German neo-Nazi sentenced to three years in prison for advocating ‘race war’
A German sympathizer of the American neo-Nazi network “Atomwaffen Division” was sentenced this Monday (8) in Frankfurt to three years and 10 months in prison for planning attacks intended to trigger “a race war”. The condemnation is pronounced on the same day that Europe commemorates the end of the Second World War and the overthrow of Nazism, in 1945.
Marvin E., 21, was convicted by the Frankfurt Regional Court of “attempting to create a terrorist group” and “preparing a serious act of violence that threatens the state”.
In 2021, he tried to found in the region of Hesse (centre) an offshoot of the group “Atomwaffen Division” (atomic weapons division), known for its racist and anti-Semitic ideology. The accused also planned to carry out attacks with explosives and firearms against state officials, including politicians, Jews and immigrants.
According to the Prosecutor’s Office, the defendant’s objective was to provoke a “civil war of races” in the next three years, aiming to “preserve the white population”.
Marvin was arrested in September 2021 after trying to obtain weapons. The police found in his house components necessary for the manufacture of explosives and steel balls, intended to cause the greatest possible number of victims. He admitted the facts during the trial and indicated that he had no intention of appealing the conviction.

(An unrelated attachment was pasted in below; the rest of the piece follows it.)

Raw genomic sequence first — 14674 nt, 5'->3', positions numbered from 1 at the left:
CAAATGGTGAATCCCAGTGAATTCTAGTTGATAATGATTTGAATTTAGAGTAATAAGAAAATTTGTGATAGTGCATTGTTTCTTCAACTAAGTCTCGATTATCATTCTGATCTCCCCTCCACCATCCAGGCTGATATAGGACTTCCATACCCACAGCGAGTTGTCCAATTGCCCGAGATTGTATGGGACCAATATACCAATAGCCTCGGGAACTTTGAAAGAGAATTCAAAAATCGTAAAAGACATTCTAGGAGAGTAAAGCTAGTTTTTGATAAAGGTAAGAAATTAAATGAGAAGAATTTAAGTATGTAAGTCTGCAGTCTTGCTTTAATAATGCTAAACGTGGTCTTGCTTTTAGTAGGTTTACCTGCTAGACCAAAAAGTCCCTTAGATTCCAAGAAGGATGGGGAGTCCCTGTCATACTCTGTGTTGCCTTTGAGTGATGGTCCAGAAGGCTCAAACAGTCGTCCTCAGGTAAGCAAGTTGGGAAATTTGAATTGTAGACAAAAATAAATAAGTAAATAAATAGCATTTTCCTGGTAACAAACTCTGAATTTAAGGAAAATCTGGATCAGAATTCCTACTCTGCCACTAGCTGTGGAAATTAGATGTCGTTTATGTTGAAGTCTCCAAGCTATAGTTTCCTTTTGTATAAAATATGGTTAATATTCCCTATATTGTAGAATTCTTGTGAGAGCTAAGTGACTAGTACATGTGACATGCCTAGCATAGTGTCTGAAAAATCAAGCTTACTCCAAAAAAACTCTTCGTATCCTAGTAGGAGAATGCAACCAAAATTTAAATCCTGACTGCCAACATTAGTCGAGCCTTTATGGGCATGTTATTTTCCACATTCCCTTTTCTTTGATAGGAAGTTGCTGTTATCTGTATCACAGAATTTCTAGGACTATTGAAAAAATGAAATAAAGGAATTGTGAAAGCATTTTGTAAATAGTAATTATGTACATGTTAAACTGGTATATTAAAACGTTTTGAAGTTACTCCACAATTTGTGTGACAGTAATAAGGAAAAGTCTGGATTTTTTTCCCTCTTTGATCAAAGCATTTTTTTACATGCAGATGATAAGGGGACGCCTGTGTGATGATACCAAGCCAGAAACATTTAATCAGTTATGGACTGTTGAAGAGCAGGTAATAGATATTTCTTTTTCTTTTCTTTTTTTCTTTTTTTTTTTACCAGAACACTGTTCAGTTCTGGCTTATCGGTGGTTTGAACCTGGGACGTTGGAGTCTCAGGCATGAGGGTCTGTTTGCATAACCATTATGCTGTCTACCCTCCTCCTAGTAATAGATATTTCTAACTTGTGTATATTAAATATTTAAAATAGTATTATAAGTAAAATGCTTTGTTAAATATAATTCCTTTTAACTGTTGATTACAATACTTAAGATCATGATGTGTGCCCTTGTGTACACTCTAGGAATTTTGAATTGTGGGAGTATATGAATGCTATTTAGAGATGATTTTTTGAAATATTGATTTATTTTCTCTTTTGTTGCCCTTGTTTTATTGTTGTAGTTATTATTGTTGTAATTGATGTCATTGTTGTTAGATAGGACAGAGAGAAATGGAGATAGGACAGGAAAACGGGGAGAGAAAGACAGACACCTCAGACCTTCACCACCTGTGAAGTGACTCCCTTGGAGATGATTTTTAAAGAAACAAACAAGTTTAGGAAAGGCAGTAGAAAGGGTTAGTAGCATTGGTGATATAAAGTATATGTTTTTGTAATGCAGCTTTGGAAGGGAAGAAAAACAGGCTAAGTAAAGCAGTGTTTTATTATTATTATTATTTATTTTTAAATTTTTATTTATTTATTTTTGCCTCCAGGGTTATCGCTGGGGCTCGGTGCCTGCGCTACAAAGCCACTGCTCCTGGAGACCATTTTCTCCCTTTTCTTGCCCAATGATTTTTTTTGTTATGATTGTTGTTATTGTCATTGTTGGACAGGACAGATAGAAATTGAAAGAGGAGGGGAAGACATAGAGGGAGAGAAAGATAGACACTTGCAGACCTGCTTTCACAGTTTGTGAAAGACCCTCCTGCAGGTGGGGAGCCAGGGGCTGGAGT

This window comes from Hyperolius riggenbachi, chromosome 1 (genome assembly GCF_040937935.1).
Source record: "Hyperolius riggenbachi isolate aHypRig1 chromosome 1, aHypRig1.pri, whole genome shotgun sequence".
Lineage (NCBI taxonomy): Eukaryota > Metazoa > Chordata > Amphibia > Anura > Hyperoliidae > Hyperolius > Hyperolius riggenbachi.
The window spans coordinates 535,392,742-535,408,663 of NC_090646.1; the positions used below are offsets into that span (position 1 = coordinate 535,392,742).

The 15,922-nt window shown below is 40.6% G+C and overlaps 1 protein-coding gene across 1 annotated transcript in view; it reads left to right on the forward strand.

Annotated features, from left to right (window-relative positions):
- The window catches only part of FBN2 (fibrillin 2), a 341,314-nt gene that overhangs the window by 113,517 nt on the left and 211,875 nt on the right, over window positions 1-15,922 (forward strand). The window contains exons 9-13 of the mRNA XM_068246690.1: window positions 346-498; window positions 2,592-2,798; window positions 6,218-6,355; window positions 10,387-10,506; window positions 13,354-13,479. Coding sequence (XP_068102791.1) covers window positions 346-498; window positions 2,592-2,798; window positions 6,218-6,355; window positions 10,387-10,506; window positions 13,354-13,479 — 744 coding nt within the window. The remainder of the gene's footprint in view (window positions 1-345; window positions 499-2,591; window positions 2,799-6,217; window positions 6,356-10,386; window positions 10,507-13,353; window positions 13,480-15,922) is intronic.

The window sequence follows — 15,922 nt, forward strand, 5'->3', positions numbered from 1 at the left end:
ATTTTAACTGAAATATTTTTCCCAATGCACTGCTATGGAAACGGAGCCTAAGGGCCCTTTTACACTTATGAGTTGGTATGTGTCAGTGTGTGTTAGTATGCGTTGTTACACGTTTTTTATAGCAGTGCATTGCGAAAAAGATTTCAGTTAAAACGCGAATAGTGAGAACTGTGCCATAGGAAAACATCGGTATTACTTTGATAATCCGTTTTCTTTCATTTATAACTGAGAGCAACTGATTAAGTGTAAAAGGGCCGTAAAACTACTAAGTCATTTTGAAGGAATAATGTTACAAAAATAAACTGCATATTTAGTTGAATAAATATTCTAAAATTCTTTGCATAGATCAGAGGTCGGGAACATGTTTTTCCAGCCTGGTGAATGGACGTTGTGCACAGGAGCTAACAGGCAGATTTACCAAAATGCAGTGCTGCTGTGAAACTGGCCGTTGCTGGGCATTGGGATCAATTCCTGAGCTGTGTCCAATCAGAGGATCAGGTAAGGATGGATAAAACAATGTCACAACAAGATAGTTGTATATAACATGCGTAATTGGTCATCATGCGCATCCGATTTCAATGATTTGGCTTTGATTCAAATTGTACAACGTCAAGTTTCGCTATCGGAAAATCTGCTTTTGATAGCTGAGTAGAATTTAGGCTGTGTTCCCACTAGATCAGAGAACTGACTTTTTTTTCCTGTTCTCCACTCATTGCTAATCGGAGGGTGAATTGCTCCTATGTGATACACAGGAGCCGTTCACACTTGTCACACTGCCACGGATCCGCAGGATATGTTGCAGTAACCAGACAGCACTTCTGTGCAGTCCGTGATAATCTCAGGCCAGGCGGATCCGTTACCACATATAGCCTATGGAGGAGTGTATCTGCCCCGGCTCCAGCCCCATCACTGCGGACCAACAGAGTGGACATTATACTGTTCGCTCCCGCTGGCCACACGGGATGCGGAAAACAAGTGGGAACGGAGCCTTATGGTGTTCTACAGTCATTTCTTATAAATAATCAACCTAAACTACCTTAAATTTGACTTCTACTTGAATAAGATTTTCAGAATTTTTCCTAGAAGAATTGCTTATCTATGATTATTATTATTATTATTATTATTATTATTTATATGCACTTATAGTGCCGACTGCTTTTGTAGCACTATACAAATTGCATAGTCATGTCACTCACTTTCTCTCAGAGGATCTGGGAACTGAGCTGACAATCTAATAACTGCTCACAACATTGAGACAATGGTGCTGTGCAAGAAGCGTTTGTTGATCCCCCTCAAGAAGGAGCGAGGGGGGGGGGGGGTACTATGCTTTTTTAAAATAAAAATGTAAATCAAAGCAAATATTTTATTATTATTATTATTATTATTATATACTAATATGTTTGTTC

The neo-Nazi network “Atomwaffen Division” is formed by young people. The organization was created in 2013, in the United States, and became known mainly through recruitment campaigns on university campuses. In the United States, several members of the ultra-radical right-wing group were arrested for threatening anti-racist and anti-Semitic journalists and activists.
Threat number 1
Groups suspected of preparing xenophobic or anti-Semitic attacks are often dismantled in Germany. Authorities have made far-right violence the number one threat to public order in the country, ahead of jihadist risk.
In December, the authorities announced that they had dismantled a conspiracy group ready to overthrow the institutions and attack the Bundestag – the German Parliament –, claiming the ideology of the “Reichsbürger” (“Citizens of the Reich”) in opposition to democratic values.
The assassination of politician Walter Lübck, in June 2019, killed by a neo-Nazi militant, deeply shocked the country. Lübcke was from the same conservative party (CDU) that defended then-Chancellor Angela Merkel’s migrant reception policy.
According to the Federal Internal Intelligence Agency (BfV), Germany had around 33,900 supporters of right-wing extremism in 2021, compared with 33,300 in 2020. Among them, authorities estimate the number of people considered potentially violent to be 13,500.
Originally published on RFI
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